German authorities face at least 136 asylum requests from Turkish citizens bearing diplomatic passports, following the failed coup in Turkey. Berlin's response might worsen the already tense relations with Ankara.
Germany is still receiving asylum applications from Turkey over the July 2016 coup attempt, a research group of broadcasters WDR, NDR and the "Süddeutsche Zeitung" newspaper reported on Friday.
"The government is aware of 136 asylum applications filed by diplomatic passport holders from Turkey. They also include family members," German interior ministry said in response to a query from a Green party lawmaker.
The report includes data from between August 2016 and January 2017. However, the officials did not specify how many of the asylum seekers were career diplomats or soldiers, in contrast to their family members who also hold diplomatic passports.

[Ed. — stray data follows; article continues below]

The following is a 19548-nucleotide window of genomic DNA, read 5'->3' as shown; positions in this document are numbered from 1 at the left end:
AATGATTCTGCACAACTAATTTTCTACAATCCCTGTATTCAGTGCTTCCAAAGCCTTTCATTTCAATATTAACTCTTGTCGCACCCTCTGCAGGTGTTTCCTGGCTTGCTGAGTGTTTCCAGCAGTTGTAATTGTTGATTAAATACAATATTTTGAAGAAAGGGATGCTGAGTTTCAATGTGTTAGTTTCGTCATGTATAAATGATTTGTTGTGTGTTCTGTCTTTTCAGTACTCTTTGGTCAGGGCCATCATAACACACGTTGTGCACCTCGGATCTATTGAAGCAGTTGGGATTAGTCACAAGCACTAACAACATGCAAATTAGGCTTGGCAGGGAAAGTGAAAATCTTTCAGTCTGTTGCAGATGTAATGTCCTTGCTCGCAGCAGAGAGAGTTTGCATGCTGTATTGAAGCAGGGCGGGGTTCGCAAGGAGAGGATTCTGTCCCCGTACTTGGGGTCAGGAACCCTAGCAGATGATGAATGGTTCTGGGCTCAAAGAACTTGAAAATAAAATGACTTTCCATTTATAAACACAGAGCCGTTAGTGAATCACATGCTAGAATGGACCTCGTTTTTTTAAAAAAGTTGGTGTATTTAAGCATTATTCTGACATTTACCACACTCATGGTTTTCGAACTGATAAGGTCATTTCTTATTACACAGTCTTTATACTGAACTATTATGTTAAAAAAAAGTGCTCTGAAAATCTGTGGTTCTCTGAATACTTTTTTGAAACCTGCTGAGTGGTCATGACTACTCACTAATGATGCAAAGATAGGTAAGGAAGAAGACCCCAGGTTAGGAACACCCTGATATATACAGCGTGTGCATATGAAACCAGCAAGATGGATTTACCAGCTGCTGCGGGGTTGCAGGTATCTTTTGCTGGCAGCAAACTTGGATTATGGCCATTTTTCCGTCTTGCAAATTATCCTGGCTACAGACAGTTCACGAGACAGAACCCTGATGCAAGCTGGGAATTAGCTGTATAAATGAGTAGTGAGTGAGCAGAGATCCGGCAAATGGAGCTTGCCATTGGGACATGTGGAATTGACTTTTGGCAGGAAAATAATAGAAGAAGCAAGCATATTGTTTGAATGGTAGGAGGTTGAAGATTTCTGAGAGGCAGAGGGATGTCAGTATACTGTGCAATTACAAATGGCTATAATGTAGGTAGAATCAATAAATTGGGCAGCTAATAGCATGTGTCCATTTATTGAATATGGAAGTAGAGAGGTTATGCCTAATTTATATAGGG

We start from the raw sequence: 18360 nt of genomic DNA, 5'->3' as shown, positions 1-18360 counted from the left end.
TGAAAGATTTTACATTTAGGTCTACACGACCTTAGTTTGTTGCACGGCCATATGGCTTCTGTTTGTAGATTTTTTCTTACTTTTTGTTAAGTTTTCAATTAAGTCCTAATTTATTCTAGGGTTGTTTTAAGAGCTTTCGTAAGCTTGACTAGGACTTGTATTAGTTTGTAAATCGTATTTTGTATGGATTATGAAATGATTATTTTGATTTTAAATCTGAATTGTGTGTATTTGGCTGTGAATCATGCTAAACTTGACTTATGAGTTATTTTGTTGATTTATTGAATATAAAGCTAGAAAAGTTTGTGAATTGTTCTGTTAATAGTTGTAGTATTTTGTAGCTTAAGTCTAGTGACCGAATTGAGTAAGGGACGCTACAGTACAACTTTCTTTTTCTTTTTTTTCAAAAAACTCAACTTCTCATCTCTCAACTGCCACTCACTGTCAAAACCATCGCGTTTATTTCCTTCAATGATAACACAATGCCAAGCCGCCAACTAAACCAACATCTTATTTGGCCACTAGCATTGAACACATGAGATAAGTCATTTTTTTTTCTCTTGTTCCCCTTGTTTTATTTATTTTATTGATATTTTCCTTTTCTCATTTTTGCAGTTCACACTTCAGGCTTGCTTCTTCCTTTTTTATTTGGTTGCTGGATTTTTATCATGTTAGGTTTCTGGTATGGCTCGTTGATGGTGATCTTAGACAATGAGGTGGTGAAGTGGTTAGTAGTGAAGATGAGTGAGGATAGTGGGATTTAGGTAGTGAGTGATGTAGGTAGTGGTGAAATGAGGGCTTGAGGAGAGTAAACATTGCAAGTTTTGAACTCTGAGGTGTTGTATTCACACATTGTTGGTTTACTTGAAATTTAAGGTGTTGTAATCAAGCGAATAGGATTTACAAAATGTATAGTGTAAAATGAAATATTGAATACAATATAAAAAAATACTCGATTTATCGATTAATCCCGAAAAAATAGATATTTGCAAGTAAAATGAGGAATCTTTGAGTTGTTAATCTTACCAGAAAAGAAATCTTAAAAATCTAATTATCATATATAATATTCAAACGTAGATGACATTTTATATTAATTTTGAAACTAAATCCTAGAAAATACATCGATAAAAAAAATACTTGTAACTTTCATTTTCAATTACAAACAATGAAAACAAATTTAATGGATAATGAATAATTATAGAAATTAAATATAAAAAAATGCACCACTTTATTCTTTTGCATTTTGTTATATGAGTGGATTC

Pressure from Erdogan
Last month, news magazine "Der Spiegel" and public broadcaster ARD reported that dozens of Turkish officers applied for asylum for fear of being arrested upon returning home.
In a subsequent meeting with German Chancellor Angela Merkel, Turkish President Recep Tayyip Erdogan urged Merkel to extradite the soldiers.
Foreign soldiers stationed in NATO-bases are also entitled to a diplomatic passport.
On Friday, German public broadcaster ARD reported that "the Federal Office for Migration and Refugees apparently did not make a decision in any of the cases."
Accepting the asylum seekers would almost definitely trigger an embittered response from Ankara, which also reacted angrily in a similar dispute with Greece.
Turkey has launched a massive purge of state institutions and the military following the deadly coup attempt last summer. Around 100,000 people lost their jobs and tens of thousands were arrested during the crackdown.
First published February 24, 2017
dj/se (AP, AFP, dpa)
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